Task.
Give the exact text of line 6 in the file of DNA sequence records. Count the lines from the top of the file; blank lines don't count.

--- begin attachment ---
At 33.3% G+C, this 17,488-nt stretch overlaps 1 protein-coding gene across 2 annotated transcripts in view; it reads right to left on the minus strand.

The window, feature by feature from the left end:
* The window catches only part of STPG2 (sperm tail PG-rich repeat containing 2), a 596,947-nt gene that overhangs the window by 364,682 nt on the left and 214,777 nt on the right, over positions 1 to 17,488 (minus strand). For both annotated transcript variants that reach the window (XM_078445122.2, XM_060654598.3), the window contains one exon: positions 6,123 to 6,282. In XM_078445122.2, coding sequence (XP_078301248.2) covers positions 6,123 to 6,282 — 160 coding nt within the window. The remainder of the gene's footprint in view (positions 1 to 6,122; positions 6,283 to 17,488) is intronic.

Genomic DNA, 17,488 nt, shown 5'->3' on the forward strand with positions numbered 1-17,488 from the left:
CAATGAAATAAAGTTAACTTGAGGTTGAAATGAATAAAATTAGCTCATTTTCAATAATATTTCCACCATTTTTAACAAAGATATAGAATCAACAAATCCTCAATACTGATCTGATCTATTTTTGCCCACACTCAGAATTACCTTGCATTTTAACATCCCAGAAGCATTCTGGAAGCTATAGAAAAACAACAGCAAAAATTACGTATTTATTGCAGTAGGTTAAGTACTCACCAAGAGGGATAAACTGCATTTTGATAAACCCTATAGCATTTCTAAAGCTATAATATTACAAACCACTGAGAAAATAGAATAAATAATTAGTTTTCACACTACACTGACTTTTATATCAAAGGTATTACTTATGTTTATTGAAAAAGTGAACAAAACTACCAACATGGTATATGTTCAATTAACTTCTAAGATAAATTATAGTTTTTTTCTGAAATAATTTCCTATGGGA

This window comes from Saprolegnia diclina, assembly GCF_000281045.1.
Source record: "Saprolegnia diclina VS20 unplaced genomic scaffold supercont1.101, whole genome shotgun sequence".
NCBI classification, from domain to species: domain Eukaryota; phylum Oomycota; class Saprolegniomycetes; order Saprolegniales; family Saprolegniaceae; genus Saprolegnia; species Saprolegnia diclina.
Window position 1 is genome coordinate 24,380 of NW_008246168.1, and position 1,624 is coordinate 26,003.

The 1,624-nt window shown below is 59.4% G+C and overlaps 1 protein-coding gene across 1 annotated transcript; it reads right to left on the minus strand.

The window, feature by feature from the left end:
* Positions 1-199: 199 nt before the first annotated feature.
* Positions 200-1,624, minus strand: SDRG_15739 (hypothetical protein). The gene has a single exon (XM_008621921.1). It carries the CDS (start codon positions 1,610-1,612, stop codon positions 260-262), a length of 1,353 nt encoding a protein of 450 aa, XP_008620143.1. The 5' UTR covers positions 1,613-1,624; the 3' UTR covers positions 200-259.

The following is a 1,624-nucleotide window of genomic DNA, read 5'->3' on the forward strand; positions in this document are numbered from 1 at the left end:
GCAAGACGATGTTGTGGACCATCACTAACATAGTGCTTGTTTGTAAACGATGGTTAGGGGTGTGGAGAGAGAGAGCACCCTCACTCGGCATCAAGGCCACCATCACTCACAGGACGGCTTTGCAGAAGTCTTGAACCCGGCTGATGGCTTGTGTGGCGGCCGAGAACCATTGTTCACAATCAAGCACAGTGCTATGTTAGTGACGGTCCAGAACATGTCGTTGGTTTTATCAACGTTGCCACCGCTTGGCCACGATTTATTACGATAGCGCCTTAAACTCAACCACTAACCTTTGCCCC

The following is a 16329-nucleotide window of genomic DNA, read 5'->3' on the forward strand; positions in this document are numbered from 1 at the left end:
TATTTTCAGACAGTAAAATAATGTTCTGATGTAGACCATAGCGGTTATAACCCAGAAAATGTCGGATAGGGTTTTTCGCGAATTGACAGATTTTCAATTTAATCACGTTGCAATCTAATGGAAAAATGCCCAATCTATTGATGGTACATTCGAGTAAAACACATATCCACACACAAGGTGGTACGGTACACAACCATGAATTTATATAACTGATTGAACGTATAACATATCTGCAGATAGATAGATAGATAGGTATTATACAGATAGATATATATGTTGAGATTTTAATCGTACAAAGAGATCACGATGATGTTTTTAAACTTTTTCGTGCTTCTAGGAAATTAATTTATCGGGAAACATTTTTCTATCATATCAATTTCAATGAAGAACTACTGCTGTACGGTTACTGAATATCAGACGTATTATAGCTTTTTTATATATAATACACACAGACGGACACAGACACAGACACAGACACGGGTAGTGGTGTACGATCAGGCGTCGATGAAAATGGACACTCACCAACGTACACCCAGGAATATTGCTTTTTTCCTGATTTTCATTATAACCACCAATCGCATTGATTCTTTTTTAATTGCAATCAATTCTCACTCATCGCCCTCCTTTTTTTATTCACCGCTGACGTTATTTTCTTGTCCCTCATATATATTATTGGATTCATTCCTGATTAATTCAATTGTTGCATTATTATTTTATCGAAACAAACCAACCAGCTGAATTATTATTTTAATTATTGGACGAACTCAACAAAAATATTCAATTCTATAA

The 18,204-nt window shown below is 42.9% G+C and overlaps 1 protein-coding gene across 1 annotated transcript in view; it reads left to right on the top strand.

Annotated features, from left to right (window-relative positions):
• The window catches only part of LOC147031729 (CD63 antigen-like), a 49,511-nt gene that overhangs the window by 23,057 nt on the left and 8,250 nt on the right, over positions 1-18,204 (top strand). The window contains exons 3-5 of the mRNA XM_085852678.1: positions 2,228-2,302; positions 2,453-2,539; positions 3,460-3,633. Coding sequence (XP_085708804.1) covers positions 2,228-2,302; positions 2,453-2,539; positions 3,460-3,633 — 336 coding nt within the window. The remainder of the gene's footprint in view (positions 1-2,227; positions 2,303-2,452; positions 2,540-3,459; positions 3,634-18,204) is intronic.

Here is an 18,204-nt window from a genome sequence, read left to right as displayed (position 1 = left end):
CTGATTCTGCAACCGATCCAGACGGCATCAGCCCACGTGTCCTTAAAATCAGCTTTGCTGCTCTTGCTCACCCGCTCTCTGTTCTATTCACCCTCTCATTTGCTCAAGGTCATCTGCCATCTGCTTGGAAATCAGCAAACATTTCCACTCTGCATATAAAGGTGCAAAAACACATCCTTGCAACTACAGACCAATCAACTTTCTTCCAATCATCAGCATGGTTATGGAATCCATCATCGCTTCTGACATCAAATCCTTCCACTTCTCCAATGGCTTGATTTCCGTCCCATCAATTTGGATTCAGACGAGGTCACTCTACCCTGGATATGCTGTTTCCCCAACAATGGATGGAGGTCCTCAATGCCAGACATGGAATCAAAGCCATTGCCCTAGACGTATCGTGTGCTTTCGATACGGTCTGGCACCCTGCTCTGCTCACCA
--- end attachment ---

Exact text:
This window comes from Saprolegnia diclina, assembly GCF_000281045.1.